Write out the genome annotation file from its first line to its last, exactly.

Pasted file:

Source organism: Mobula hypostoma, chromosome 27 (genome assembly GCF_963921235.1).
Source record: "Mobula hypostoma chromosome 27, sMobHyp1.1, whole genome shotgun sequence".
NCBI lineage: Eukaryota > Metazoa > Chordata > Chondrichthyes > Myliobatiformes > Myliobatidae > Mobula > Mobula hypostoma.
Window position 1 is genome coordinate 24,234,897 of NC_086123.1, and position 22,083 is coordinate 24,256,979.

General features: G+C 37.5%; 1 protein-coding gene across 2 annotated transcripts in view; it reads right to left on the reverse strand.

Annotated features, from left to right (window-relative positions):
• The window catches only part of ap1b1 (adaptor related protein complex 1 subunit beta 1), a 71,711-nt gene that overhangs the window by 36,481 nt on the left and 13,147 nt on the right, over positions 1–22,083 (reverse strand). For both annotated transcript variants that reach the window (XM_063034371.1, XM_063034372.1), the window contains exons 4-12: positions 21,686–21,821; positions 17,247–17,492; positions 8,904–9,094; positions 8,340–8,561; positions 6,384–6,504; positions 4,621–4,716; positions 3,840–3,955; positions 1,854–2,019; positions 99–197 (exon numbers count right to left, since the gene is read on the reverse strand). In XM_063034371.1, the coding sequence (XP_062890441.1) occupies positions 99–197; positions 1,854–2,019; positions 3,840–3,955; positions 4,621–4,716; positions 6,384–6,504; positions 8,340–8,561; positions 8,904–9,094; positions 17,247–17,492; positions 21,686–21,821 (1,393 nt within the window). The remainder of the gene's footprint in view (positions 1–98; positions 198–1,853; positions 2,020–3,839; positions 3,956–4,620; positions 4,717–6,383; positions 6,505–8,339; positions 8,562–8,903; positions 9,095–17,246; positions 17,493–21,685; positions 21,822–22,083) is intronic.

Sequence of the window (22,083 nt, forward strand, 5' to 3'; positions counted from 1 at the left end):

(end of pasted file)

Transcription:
Source organism: Mobula hypostoma, chromosome 27 (genome assembly GCF_963921235.1).
Source record: "Mobula hypostoma chromosome 27, sMobHyp1.1, whole genome shotgun sequence".
NCBI lineage: Eukaryota > Metazoa > Chordata > Chondrichthyes > Myliobatiformes > Myliobatidae > Mobula > Mobula hypostoma.
Window position 1 is genome coordinate 24,234,897 of NC_086123.1, and position 22,083 is coordinate 24,256,979.

General features: G+C 37.5%; 1 protein-coding gene across 2 annotated transcripts in view; it reads right to left on the reverse strand.

Annotated features, from left to right (window-relative positions):
• The window catches only part of ap1b1 (adaptor related protein complex 1 subunit beta 1), a 71,711-nt gene that overhangs the window by 36,481 nt on the left and 13,147 nt on the right, over positions 1–22,083 (reverse strand). For both annotated transcript variants that reach the window (XM_063034371.1, XM_063034372.1), the window contains exons 4-12: positions 21,686–21,821; positions 17,247–17,492; positions 8,904–9,094; positions 8,340–8,561; positions 6,384–6,504; positions 4,621–4,716; positions 3,840–3,955; positions 1,854–2,019; positions 99–197 (exon numbers count right to left, since the gene is read on the reverse strand). In XM_063034371.1, the coding sequence (XP_062890441.1) occupies positions 99–197; positions 1,854–2,019; positions 3,840–3,955; positions 4,621–4,716; positions 6,384–6,504; positions 8,340–8,561; positions 8,904–9,094; positions 17,247–17,492; positions 21,686–21,821 (1,393 nt within the window). The remainder of the gene's footprint in view (positions 1–98; positions 198–1,853; positions 2,020–3,839; positions 3,956–4,620; positions 4,717–6,383; positions 6,505–8,339; positions 8,562–8,903; positions 9,095–17,246; positions 17,493–21,685; positions 21,822–22,083) is intronic.

Sequence of the window (22,083 nt, forward strand, 5' to 3'; positions counted from 1 at the left end):